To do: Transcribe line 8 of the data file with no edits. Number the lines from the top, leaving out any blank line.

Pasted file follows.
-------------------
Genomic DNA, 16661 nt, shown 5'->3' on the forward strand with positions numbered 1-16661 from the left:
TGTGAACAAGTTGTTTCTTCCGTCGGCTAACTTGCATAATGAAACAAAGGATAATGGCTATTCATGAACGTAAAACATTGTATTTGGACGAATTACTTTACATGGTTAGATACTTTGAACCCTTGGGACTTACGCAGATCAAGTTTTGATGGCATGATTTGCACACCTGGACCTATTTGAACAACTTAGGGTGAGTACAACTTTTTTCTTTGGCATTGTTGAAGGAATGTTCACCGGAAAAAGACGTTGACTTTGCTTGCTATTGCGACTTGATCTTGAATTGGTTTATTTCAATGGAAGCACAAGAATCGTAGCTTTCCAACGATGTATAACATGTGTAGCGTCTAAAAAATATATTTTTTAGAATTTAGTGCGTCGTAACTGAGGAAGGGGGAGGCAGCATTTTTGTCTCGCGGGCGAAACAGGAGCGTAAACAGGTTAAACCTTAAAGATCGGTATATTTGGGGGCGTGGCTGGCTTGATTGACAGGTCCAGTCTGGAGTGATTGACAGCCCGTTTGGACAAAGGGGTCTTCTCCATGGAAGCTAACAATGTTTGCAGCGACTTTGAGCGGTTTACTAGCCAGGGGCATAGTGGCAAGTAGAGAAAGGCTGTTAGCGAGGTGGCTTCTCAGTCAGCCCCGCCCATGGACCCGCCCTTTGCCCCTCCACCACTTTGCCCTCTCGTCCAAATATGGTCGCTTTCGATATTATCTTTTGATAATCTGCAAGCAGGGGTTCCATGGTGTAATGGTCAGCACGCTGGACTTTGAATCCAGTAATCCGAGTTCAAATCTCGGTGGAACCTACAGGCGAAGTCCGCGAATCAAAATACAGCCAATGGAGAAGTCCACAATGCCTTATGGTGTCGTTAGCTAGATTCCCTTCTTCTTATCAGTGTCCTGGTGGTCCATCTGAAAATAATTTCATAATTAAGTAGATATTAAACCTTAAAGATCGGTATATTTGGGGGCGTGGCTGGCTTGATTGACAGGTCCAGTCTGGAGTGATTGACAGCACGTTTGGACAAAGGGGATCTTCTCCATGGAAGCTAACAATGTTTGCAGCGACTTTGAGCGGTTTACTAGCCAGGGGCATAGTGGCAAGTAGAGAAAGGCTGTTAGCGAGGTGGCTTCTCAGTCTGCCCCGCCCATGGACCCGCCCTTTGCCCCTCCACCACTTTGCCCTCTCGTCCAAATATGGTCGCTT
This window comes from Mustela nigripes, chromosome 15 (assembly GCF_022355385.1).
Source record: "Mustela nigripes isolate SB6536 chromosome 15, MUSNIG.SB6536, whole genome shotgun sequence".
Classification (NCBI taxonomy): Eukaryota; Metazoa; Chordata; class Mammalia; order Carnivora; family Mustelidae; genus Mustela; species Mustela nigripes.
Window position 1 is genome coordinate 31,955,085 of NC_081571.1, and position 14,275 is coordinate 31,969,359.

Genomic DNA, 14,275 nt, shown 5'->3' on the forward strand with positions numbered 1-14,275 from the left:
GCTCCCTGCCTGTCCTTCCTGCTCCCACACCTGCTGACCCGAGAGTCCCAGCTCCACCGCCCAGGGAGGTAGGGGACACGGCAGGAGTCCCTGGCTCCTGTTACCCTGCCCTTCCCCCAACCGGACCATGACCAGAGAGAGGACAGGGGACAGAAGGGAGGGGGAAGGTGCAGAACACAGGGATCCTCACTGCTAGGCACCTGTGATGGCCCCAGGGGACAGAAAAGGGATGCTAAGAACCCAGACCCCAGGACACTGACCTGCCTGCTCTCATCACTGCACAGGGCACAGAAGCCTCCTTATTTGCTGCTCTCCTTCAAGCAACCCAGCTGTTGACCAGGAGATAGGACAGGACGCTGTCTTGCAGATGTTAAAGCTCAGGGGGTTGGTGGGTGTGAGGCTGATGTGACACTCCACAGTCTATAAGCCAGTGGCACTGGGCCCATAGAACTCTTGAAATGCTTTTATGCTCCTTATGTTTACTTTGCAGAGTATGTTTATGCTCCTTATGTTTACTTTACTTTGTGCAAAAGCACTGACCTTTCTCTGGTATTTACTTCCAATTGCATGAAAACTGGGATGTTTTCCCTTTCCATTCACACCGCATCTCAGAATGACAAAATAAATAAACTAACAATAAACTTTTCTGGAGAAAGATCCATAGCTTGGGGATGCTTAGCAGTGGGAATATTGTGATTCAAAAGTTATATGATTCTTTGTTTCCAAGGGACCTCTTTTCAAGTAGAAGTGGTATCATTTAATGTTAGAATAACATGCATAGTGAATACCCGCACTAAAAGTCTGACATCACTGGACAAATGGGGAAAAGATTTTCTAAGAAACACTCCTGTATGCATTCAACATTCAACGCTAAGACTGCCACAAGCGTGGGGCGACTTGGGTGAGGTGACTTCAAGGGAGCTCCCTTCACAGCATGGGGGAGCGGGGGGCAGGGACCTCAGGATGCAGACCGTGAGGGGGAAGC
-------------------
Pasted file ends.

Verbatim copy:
GCTCCCTGCCTGTCCTTCCTGCTCCCACACCTGCTGACCCGAGAGTCCCAGCTCCACCGCCCAGGGAGGTAGGGGACACGGCAGGAGTCCCTGGCTCCTGTTACCCTGCCCTTCCCCCAACCGGACCATGACCAGAGAGAGGACAGGGGACAGAAGGGAGGGGGAAGGTGCAGAACACAGGGATCCTCACTGCTAGGCACCTGTGATGGCCCCAGGGGACAGAAAAGGGATGCTAAGAACCCAGACCCCAGGACACTGACCTGCCTGCTCTCATCACTGCACAGGGCACAGAAGCCTCCTTATTTGCTGCTCTCCTTCAAGCAACCCAGCTGTTGACCAGGAGATAGGACAGGACGCTGTCTTGCAGATGTTAAAGCTCAGGGGGTTGGTGGGTGTGAGGCTGATGTGACACTCCACAGTCTATAAGCCAGTGGCACTGGGCCCATAGAACTCTTGAAATGCTTTTATGCTCCTTATGTTTACTTTGCAGAGTATGTTTATGCTCCTTATGTTTACTTTACTTTGTGCAAAAGCACTGACCTTTCTCTGGTATTTACTTCCAATTGCATGAAAACTGGGATGTTTTCCCTTTCCATTCACACCGCATCTCAGAATGACAAAATAAATAAACTAACAATAAACTTTTCTGGAGAAAGATCCATAGCTTGGGGATGCTTAGCAGTGGGAATATTGTGATTCAAAAGTTATATGATTCTTTGTTTCCAAGGGACCTCTTTTCAAGTAGAAGTGGTATCATTTAATGTTAGAATAACATGCATAGTGAATACCCGCACTAAAAGTCTGACATCACTGGACAAATGGGGAAAAGATTTTCTAAGAAACACTCCTGTATGCATTCAACATTCAACGCTAAGACTGCCACAAGCGTGGGGCGACTTGGGTGAGGTGACTTCAAGGGAGCTCCCTTCACAGCATGGGGGAGCGGGGGGCAGGGACCTCAGGATGCAGACCGTGAGGGGGAAGC